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Go Back   SailNet Community > On Board > Gear & Maintenance > Is this mechanic trying to pull one over on me?
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Thread: Is this mechanic trying to pull one over on me? Reply to Thread
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Topic Review (Newest First)
06-25-2011 08:02 PM
hellosailor Well, Mariner, you've stepped in it and the only question is what your STATE laws are. That's what will determine how and whether they can lien your boat, whether they need a written work order and so on. If there's nothing in writing you may be able to demand your engine back and get it. Maybe undamaged.

Best to find out what your local laws are and who knows of the shop and their rep. You might be able to demand your engine back, and if you have any proof of ownership, bring back a cop to liberate it if necessary.

But from what you say...the mechanic certainly sounds full of something. An engine with "no" compression wouldn't have started, wouldn't have run. And would be most unlikely to just "lose" all compression from one day to the next, that wasn't what you'd originally complained about.

Might be simplest to walk away from it but again...you've got to ask locally.
06-25-2011 05:29 PM
MacGyverRI 1st, I gotta raise my labor rate....

Compression may be "low" but still there. Is it a 2 cycle or 4 cycle?
2's are touchy w/ actual compression needed, especially at idle.

A simple Valve adjustment can cure most 4 cycles of bad idling.
06-24-2011 12:24 PM
SJ34 You can't just leave the engine and not pay the bill or you will never see it again, they will repair it and lien sale it to themselves.

The average mechanic rate here is about $100/hr so you are not necessarily getting ripped off in that regard. I'll pile on here though, if you didn't think the guy knew what he was doing you shouldn't have let him take the engine.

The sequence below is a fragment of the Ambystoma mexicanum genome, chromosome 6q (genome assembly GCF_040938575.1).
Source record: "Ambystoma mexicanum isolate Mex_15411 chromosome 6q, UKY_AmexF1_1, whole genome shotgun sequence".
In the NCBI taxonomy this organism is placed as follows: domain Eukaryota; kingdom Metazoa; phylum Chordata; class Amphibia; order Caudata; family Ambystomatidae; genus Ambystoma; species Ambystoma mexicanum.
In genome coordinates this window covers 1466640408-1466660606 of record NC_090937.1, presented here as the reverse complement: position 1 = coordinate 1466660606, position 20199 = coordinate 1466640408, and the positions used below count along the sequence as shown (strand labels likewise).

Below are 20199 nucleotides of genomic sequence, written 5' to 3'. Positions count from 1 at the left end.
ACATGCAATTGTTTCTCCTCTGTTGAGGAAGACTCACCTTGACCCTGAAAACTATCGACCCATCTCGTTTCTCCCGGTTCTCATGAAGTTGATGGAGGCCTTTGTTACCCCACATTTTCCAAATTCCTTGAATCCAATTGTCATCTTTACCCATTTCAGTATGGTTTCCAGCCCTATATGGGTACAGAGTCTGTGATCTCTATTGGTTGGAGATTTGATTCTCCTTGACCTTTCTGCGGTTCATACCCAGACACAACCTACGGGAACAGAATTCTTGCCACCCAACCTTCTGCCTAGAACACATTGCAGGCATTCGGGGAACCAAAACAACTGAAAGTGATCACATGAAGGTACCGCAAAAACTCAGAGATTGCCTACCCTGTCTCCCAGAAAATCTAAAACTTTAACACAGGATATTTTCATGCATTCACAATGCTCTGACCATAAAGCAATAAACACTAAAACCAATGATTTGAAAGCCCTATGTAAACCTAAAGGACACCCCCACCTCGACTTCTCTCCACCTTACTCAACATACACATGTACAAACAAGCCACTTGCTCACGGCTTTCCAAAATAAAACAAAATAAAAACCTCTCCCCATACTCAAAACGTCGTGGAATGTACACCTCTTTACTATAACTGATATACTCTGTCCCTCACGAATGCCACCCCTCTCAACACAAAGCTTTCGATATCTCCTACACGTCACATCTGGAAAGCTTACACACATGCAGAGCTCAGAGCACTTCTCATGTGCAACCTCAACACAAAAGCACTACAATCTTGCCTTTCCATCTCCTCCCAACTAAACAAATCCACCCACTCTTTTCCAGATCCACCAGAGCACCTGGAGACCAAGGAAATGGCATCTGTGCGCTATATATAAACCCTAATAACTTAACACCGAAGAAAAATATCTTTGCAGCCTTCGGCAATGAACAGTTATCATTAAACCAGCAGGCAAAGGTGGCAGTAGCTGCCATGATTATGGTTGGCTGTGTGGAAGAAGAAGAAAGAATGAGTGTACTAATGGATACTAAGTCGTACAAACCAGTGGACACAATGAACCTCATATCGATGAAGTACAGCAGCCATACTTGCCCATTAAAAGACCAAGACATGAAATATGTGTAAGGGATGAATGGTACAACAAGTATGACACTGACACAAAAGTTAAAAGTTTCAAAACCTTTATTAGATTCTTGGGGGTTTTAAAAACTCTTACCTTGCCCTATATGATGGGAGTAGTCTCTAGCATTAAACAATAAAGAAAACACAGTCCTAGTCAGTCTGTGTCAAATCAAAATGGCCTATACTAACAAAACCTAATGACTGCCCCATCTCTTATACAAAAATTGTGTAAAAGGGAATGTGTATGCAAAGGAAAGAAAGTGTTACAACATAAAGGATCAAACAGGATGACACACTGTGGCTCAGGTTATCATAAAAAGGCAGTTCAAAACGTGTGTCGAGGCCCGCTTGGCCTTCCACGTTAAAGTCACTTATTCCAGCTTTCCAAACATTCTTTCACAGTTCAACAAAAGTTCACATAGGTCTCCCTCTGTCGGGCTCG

FWIW, there are several things that would cause the engine to POP. Assuming it was not mechanical, a lean condition caused by gummed up carb jets, exhaust valves being out of adjustment, exhaust leak etc. My vote would be for a gummy carb if it ran well when you last used it. Spraying carb cleaner into the throat of the carb to clean jets is about as effective as pouring drain cleaner into a manhole cover to clear the sink drain in your kitchen. If plugged, the carb needs to be disassembled and cleaned.

An engine will run with very low compression and you can't always diagnose that with a pull on the cord if the engine uses an automatic decompression system for starting. Somebody more familiar with your engine may be able to advise you about that.

Bottom line, if you have no confidence in the mechanic get the engine back before they can rack up big fees. Or let them fix it and pay up.
06-24-2011 09:17 AM
HPLou "The mechanic said he thinks it might be carburation and started spraying some of my carb cleaner in it while I pulled the chord."

It sounds like the engine got flooded with carb cleaner. Normally one would use spray carb cleaner with the engine running not as one would try to start an engine. Probably have to change the plugs in order to get the engine started. You may have to use a spray starting fluid to get the engine started again. If that doesn't work, the carb may have to come off for a rebuilding. Good luck.
06-24-2011 08:18 AM
imagine2frolic Oh he's very competent. He managed to walk away with your motor. What he is not is honest. This is why I buy the manual, and learn for myself. At times I have a friend show me, and I learn even better. Damned manuals drive me nuts.

bl,

I just love your posts.......i2f
06-24-2011 12:16 AM